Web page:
Genomics and Phenomics to Identify Yield and Drought Tolerance Alleles for Improvement of Camelina as a Biofuel Crop

  • John Dyer, USDA Agricultural Research Service, Maricopa, AZ
  • USDA NIFA– funded project $1,000,000

Goal: Camelina sativa has received considerable attention as a potential nonfood biofuels crop, but significant challenges remain to develop stable, high-yielding, geographically adapted germplasm suitable for biofuels production. Advanced high-throughput phenotyping and genomics-based approaches will be used to discover useful gene/alleles controlling seed yield and oil content and quality in Camelina under water-limited conditions, and will identify high-yielding cultivars suitable for production in different geographical regions.

Genetics and Genomics of Pathogen Resistance in Switchgrass

  • Serge Edmé, USDA Agricultural Research Service, Lincoln, NE
  • DOE BER–funded project $1,019,326

Goal: To provide the genetic, molecular, physiological, and transcriptomic bases for imparting durable rust and viral disease resistance to switchgrass. This project leverages the differential performance of lowland (‘Kanlow,’ resistant) and upland (‘Summer,’ susceptible) cultivars under fungal rust (Puccinia emaculata, Uromyces graminicola) and viral (Panicum mosaic virus) disease pressures. Genomic selection will be applied across three generations of a ‘Summer’ x ‘Kanlow’ breeding population to develop prediction models for yield and disease traits, which will facilitate pyramiding key genes into released cultivars for durable resistance and ultimately improve the bioenergy potential of switchgrass through breeding and selection.

Resistance to Stalk Pathogens for Bioenergy Sorghum

  • Deanna Funnell-Harris, USDA Agricultural Research Service, Lincoln, NE
  • USDA NIFA–funded project $1,000,000

Goal: To discover host molecular pathways that enhance endophytic growth of stalk fungi and inhibit the developmental switch to pathogenic growth that frequently occurs under periods of prolonged abiotic stress in sorghum. Biomolecular markers for resistance will be identified that will significantly enhance efforts to develop superior bioenergy sorghum with resistance to increasing disease and environmental stresses.

Systems Biology to Improve Camelina Seed and Oil Quality Traits

  • Chaofu Lu, Montana State University, Bozeman
  • DOE BER–funded project $1,196,335

Goal: To increase Camelina seed size and oil content for improved seedling establishment and oil yield, and to optimize oil quality for satisfactory fuel properties. In this project, quantitative trait loci (QTLs) and molecular markers associated with these important traits will be identified using high-density genome maps and repeated field trials in Montana and Washington states. Modern genomics and biotechnological approaches will be employed to uncover novel molecular mechanisms (including genes and gene networks regulated by microRNAs and transcription factors) regulating fatty acid modification, oil accumulation and seed size in Camelina.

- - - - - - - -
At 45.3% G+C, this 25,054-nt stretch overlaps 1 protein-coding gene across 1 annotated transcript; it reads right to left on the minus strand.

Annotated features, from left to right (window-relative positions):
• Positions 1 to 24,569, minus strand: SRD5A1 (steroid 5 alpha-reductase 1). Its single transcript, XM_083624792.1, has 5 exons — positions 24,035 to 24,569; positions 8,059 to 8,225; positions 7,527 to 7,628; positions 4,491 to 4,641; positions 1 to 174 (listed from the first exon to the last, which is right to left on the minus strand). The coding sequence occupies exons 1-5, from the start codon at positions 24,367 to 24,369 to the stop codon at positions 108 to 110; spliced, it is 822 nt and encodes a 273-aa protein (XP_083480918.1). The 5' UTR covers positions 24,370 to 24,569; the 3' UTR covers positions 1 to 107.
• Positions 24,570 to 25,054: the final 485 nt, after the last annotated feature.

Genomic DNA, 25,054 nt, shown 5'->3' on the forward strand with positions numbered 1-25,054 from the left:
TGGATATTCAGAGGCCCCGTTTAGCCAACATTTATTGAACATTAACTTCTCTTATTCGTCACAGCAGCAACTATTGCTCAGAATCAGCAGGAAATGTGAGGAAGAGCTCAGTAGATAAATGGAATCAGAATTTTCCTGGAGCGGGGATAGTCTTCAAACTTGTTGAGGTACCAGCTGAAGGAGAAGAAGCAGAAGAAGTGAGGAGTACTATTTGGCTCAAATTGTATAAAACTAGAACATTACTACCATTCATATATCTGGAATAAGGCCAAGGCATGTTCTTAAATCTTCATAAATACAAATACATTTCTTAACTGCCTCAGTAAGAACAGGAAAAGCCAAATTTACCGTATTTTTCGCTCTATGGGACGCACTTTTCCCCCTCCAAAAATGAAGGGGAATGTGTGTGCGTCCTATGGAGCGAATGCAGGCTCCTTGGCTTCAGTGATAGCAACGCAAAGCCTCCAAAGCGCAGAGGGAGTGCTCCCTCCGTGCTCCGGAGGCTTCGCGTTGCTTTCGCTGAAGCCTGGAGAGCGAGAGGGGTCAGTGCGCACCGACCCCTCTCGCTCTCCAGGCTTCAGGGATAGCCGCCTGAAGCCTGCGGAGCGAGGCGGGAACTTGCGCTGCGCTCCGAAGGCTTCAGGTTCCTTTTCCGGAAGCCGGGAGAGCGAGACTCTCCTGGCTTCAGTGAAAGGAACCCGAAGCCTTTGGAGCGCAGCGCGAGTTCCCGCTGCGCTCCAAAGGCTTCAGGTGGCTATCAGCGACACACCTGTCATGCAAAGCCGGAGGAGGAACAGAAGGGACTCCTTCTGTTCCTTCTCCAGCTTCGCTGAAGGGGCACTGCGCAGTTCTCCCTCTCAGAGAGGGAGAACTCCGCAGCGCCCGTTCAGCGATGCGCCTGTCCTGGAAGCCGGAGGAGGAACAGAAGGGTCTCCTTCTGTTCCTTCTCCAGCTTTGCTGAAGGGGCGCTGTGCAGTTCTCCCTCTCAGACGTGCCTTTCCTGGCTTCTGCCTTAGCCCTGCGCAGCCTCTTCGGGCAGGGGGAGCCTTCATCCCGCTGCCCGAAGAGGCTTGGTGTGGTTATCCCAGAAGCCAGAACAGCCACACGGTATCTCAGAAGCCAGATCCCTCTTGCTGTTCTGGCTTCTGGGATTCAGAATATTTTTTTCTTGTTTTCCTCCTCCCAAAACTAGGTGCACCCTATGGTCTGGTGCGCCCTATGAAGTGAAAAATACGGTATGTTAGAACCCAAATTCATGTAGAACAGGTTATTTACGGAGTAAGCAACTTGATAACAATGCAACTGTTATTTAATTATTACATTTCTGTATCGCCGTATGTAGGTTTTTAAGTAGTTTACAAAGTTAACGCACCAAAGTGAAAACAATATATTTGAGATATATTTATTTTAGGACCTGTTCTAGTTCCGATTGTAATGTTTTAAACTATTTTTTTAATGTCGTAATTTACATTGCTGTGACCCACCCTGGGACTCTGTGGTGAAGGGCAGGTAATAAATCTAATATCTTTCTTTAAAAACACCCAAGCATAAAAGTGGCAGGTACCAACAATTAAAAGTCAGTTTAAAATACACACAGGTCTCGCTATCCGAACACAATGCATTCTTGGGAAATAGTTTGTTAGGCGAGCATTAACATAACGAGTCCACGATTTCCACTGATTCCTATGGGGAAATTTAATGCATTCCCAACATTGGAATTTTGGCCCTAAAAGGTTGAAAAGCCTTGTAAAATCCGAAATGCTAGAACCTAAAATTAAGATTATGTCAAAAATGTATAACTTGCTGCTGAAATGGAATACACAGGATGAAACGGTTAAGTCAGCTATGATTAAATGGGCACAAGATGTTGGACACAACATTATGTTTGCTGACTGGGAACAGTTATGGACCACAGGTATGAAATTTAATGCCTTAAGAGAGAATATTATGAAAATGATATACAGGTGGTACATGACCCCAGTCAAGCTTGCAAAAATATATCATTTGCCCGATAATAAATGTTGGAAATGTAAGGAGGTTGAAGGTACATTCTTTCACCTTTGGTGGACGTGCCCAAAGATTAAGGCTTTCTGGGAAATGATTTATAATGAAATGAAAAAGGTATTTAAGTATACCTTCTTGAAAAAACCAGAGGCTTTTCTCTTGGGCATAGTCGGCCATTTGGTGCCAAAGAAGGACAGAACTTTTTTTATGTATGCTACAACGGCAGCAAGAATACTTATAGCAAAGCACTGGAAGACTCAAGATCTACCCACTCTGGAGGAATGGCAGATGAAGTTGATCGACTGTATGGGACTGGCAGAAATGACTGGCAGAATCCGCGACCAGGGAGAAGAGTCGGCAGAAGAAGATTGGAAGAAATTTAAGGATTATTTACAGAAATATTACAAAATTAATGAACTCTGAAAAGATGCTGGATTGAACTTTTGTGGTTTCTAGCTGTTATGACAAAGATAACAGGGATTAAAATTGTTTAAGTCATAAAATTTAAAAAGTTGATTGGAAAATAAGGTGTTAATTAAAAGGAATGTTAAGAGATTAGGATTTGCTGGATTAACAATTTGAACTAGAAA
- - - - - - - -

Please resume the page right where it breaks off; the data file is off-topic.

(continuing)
Introgression of Novel Disease Resistance Genes from Miscanthus into Energycane

  • Erik Sacks, University of Illinois, Champaign-Urbana
  • DOE BER–funded project $1,198,898

Goal: To improve energy cane productivity and sustainability by providing resistance to key diseases through introgression of novel genes from Miscanthus into a Saccharum background. In this project, F1 miscanes (Miscanthus x sugarcane) will be backcrossed to sugarcane several times, and molecular markers associated with the disease resistance will be identified. Genetics studies will be conducted to determine if the resistance is conferred by one or few genes of large effect, many genes of small effect, or a combination of both large and small effect genes, enabling an optimized marker-assisted selection strategy.

2015: USDA and DOE Fund Five New Projects

Physiological and Molecular-Genetic Characterization of Basal Resistance in Sorghum

  • Peter Balint-Kurti, North Carolina State University, Raleigh
  • DOE BER–funded project $890,800

Goal: To identify loci and alleles that will be helpful for breeders in producing more robust sorghum lines designed for biomass production. In this project, assays will be developed and used to screen diverse sorghum germplasm for variation in the defense response and disease resistance and to identify genes associated with this variation, which will be used to develop quantitative, durable disease resistance for improved bioenergy sorghum.